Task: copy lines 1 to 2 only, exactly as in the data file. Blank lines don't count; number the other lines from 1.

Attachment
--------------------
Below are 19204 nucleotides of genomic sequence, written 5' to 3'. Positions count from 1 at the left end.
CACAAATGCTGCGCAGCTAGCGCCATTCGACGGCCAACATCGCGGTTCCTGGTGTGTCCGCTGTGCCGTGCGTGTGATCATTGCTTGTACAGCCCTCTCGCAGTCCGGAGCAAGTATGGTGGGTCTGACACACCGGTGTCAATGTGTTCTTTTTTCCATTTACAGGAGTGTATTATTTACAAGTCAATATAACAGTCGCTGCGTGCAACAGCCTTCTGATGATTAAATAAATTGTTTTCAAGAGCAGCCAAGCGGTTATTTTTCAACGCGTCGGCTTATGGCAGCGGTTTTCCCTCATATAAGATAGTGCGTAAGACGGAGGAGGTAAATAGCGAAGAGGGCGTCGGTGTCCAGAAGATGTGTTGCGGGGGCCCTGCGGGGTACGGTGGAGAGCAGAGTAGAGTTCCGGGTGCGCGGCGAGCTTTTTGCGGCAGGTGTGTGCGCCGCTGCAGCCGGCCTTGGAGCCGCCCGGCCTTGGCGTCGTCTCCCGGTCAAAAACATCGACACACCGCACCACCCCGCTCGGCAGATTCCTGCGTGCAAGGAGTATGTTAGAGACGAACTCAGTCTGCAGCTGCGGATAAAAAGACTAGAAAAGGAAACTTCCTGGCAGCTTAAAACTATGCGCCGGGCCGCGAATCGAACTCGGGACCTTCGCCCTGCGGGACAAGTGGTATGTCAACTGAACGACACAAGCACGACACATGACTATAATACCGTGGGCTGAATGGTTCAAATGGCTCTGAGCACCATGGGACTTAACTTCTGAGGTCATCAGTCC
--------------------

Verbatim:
Below are 19204 nucleotides of genomic sequence, written 5' to 3'. Positions count from 1 at the left end.
CACAAATGCTGCGCAGCTAGCGCCATTCGACGGCCAACATCGCGGTTCCTGGTGTGTCCGCTGTGCCGTGCGTGTGATCATTGCTTGTACAGCCCTCTCGCAGTCCGGAGCAAGTATGGTGGGTCTGACACACCGGTGTCAATGTGTTCTTTTTTCCATTTACAGGAGTGTATTATTTACAAGTCAATATAACAGTCGCTGCGTGCAACAGCCTTCTGATGATTAAATAAATTGTTTTCAAGAGCAGCCAAGCGGTTATTTTTCAACGCGTCGGCTTATGGCAGCGGTTTTCCCTCATATAAGATAGTGCGTAAGACGGAGGAGGTAAATAGCGAAGAGGGCGTCGGTGTCCAGAAGATGTGTTGCGGGGGCCCTGCGGGGTACGGTGGAGAGCAGAGTAGAGTTCCGGGTGCGCGGCGAGCTTTTTGCGGCAGGTGTGTGCGCCGCTGCAGCCGGCCTTGGAGCCGCCCGGCCTTGGCGTCGTCTCCCGGTCAAAAACATCGACACACCGCACCACCCCGCTCGGCAGATTCCTGCGTGCAAGGAGTATGTTAGAGACGAACTCAGTCTGCAGCTGCGGATAAAAAGACTAGAAAAGGAAACTTCCTGGCAGCTTAAAACTATGCGCCGGGCCGCGAATCGAACTCGGGACCTTCGCCCTGCGGGACAAGTGGTATGTCAACTGAACGACACAAGCACGACACATGACTATAATACCGTGGGCTGAATGGTTCAAATGGCTCTGAGCACCATGGGACTTAACTTCTGAGGTCATCAGTCC